Are you ready to embrace the spirit of Aloha and move to Hawaii? It’s a common ambition, especially among those who have been to the Aloha State and have seen how beautiful it is. But before you quit your job and buy your ticket, we invite you to take a look at our list of the 15 things you should know before moving to Hawaii.
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1. The cost of living is high.
The cost of living in Hawaii is high. That goes for housing costs, but it also applies to the food on grocery store shelves. Everything that has to be shipped or flown to the islands will cost more. And Hawaii is a high-tax state, too. Hawaii income tax rates are among the highest in the country.
Check out our Hawaii income tax calculator.
2. You’re surrounded by wildlife.
If you’re a nature-lover, you’ll feel right at home in Hawaii. Birds, whales, turtles and tropical fish are all present in the Aloha State and you can get out on the water or into the mountains to look for wildlife. But you might not need to go out of your way to see Hawaii wildlife. You might have birds you’ve never seen before on the trees in your backyard, or drive past turtles on your way to work.
3. Traffic can be brutal.
If you think moving to Hawaii will provide an escape from traffic, think again. Traffic in Hawaii can be quite heavy, both in busy urban Honolulu and in less densely populated parts of the state. Two-lane roads are common in Hawaii and can easily become filled with cars. There are public buses, but most people get around in their own vehicle.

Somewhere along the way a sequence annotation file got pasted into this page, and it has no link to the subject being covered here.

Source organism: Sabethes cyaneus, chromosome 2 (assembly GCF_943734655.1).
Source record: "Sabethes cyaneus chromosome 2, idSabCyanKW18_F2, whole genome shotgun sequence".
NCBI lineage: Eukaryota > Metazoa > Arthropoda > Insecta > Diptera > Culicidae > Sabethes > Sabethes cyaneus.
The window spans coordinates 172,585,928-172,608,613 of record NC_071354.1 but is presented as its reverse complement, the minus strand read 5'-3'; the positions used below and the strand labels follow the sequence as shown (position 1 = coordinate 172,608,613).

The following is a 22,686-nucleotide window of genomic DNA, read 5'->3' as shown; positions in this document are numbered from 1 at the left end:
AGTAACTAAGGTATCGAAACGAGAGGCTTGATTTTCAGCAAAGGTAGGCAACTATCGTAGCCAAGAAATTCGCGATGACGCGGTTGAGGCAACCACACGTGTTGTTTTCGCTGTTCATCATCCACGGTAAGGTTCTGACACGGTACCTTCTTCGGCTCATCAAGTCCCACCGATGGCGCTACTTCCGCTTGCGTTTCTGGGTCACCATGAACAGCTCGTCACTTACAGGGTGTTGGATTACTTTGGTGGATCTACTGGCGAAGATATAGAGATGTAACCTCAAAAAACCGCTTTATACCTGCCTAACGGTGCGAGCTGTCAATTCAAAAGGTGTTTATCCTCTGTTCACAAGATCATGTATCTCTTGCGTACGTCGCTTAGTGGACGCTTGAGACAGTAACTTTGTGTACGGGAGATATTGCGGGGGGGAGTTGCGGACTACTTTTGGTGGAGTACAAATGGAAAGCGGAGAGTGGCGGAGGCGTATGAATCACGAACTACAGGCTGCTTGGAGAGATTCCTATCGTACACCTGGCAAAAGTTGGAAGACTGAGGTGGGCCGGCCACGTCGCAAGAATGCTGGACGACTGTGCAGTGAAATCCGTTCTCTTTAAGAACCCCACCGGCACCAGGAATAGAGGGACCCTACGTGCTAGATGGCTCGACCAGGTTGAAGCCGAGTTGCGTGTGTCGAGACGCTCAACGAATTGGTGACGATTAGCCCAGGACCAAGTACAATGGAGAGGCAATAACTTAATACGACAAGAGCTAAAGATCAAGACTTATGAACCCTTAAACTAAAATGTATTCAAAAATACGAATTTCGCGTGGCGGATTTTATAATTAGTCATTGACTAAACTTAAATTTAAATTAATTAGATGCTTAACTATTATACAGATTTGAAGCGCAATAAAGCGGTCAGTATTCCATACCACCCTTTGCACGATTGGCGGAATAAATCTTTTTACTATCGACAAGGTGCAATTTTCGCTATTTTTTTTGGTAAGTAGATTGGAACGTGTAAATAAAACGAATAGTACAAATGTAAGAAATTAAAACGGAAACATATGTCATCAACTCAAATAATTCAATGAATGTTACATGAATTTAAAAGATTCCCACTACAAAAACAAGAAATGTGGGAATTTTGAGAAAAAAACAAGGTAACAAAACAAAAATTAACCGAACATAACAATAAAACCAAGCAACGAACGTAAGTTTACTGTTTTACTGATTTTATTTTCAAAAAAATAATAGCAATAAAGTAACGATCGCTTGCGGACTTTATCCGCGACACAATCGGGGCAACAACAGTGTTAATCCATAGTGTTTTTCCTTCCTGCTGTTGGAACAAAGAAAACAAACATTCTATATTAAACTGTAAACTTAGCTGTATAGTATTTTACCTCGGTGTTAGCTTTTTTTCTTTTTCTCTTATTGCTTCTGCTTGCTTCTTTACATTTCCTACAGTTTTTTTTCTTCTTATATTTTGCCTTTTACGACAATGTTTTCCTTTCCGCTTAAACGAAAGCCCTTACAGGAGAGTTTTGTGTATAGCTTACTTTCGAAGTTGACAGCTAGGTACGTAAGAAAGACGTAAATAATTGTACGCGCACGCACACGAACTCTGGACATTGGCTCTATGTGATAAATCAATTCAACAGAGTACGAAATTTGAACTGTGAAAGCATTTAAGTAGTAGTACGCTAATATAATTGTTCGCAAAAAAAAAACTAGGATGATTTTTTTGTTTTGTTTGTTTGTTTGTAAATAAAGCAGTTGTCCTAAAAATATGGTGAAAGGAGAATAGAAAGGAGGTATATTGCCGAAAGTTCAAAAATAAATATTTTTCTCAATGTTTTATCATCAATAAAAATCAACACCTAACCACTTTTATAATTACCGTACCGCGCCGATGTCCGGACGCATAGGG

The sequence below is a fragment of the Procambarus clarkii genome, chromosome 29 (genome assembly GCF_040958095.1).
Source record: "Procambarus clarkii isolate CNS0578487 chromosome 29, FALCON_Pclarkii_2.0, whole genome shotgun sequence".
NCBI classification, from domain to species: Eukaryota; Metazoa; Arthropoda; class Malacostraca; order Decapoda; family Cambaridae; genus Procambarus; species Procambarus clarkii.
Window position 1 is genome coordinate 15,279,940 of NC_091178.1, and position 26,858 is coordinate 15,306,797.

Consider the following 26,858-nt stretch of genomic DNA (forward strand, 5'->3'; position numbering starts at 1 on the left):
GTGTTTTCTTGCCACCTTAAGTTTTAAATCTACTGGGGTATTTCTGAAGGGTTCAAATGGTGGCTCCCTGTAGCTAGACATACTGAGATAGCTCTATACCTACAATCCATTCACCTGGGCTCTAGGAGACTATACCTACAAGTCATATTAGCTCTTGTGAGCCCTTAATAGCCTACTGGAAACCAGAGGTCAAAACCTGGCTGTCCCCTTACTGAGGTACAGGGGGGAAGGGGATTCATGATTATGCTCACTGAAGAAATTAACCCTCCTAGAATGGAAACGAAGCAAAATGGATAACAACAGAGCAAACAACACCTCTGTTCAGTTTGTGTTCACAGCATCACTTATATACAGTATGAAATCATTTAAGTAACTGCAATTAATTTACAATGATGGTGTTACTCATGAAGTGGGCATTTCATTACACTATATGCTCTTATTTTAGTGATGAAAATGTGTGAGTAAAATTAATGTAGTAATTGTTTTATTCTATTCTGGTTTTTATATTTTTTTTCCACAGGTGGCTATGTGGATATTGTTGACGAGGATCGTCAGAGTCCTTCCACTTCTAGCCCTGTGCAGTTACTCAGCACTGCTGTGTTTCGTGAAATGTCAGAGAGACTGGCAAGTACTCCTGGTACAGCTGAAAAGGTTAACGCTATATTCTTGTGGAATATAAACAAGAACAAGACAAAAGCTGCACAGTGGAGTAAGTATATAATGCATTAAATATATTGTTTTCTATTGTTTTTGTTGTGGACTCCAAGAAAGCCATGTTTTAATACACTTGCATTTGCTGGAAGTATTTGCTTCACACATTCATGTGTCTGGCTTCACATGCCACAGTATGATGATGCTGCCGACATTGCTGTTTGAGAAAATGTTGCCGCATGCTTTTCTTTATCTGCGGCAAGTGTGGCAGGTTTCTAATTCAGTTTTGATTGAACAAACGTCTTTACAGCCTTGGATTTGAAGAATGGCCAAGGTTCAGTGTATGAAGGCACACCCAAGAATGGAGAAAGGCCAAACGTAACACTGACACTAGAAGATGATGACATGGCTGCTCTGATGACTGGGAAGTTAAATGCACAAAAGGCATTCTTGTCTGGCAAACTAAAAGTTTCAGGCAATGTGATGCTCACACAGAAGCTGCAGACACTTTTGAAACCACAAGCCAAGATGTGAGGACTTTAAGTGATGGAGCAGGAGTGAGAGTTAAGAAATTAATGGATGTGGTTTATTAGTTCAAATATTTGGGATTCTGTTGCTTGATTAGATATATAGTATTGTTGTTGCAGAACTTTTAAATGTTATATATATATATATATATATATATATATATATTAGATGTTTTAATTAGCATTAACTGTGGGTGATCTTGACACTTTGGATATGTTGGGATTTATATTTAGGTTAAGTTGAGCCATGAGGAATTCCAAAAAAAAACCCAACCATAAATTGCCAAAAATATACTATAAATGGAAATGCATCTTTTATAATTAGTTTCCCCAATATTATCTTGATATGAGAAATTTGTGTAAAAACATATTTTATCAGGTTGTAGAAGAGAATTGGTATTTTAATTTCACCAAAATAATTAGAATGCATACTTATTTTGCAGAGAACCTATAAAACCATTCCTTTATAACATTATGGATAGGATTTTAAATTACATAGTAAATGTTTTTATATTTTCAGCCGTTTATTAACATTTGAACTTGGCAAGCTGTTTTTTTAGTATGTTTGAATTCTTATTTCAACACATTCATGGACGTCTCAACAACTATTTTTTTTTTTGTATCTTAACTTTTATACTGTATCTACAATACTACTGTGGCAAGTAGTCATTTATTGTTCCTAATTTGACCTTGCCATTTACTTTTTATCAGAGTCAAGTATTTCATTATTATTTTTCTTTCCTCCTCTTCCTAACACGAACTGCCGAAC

4. The sunsets will blow your mind.
Hawaii sunsets are a daily (and free!) source of entertainment on the islands. Expect your Instagram to fill up with beautiful sunsets that will make your mainland-dwelling friends desperate to visit you.
5. Surfing is harder than it looks.
You might be tempted to take up surfing after moving to Hawaii. More power to you! Surfing is much harder than it looks, though. And in Hawaii surfing spots can be jealously guarded. If you’re a novice, you might ruffle some locals’ feathers if you show up in prime surfing real estate and get in the way of more seasoned surfers.
6. Nature gives and nature takes.
In Hawaii you’ll get the benefit of a beautiful setting, amazing sunsets, rainbows and hot weather. But there are also volcanoes that ooze lava (and occasionally erupt), as well as sharks and biting insects. It’s all manageable, but it’s wise to adopt a healthy respect for Mother Nature after moving to Hawaii. That means heeding warnings if swimming conditions are unsafe, and not building your house in a lava flow or on an eroding cliff.
7. The dress code is casual.
As in other warm climates, the dress code in Hawaii is casual. You probably won’t get much use out of a necktie or a formal gown. Even official business is often conducted in Hawaiian shirts. It’s a diverse state, but Hawaiians are one in their preference for comfortable clothing.
8. Moving with pets is tough.
The government of Hawaii carefully guards the state’s ecosystem from outside threats like invasive plant species, non-native animals and pets carrying diseases. If you’re planning on moving to Hawaii with your pet, prepare for a lengthy (and potentially costly) quarantine and screening process.
9. Get ready for cockroaches.
No matter how clean your house or apartment is, you might have a run-in with a cockroach. It’s just one of the facts of life in Hawaii, and in the Aloha State the cockroaches fly. If you’re particularly squeamish about roaches, snakes, spiders and mosquitoes, moving to Hawaii might require an attitude adjustment.